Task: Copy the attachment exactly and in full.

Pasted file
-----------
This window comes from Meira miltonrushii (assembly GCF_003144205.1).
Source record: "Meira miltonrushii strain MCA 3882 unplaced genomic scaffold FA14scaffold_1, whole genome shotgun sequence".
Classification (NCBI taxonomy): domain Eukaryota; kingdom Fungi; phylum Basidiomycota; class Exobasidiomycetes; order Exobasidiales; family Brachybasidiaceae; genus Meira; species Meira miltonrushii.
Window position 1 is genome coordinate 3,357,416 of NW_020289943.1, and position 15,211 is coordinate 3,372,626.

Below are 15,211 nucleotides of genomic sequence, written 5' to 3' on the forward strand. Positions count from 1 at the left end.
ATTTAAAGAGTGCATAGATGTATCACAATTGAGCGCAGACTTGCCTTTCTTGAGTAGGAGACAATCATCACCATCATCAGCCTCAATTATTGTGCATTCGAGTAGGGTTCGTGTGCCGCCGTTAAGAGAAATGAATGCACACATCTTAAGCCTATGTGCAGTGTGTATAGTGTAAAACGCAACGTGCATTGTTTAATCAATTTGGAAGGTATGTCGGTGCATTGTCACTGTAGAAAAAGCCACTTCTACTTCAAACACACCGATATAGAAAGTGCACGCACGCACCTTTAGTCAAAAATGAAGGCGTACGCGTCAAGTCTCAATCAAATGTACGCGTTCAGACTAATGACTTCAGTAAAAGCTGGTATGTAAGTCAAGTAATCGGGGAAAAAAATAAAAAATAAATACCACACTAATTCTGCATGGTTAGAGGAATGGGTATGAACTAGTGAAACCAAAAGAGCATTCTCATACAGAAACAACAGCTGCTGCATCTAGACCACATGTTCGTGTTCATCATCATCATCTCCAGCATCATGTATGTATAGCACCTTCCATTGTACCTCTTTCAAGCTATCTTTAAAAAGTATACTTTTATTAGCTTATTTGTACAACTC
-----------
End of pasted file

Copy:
This window comes from Meira miltonrushii (assembly GCF_003144205.1).
Source record: "Meira miltonrushii strain MCA 3882 unplaced genomic scaffold FA14scaffold_1, whole genome shotgun sequence".
Classification (NCBI taxonomy): domain Eukaryota; kingdom Fungi; phylum Basidiomycota; class Exobasidiomycetes; order Exobasidiales; family Brachybasidiaceae; genus Meira; species Meira miltonrushii.
Window position 1 is genome coordinate 3,357,416 of NW_020289943.1, and position 15,211 is coordinate 3,372,626.

Below are 15,211 nucleotides of genomic sequence, written 5' to 3' on the forward strand. Positions count from 1 at the left end.
ATTTAAAGAGTGCATAGATGTATCACAATTGAGCGCAGACTTGCCTTTCTTGAGTAGGAGACAATCATCACCATCATCAGCCTCAATTATTGTGCATTCGAGTAGGGTTCGTGTGCCGCCGTTAAGAGAAATGAATGCACACATCTTAAGCCTATGTGCAGTGTGTATAGTGTAAAACGCAACGTGCATTGTTTAATCAATTTGGAAGGTATGTCGGTGCATTGTCACTGTAGAAAAAGCCACTTCTACTTCAAACACACCGATATAGAAAGTGCACGCACGCACCTTTAGTCAAAAATGAAGGCGTACGCGTCAAGTCTCAATCAAATGTACGCGTTCAGACTAATGACTTCAGTAAAAGCTGGTATGTAAGTCAAGTAATCGGGGAAAAAAATAAAAAATAAATACCACACTAATTCTGCATGGTTAGAGGAATGGGTATGAACTAGTGAAACCAAAAGAGCATTCTCATACAGAAACAACAGCTGCTGCATCTAGACCACATGTTCGTGTTCATCATCATCATCTCCAGCATCATGTATGTATAGCACCTTCCATTGTACCTCTTTCAAGCTATCTTTAAAAAGTATACTTTTATTAGCTTATTTGTACAACTC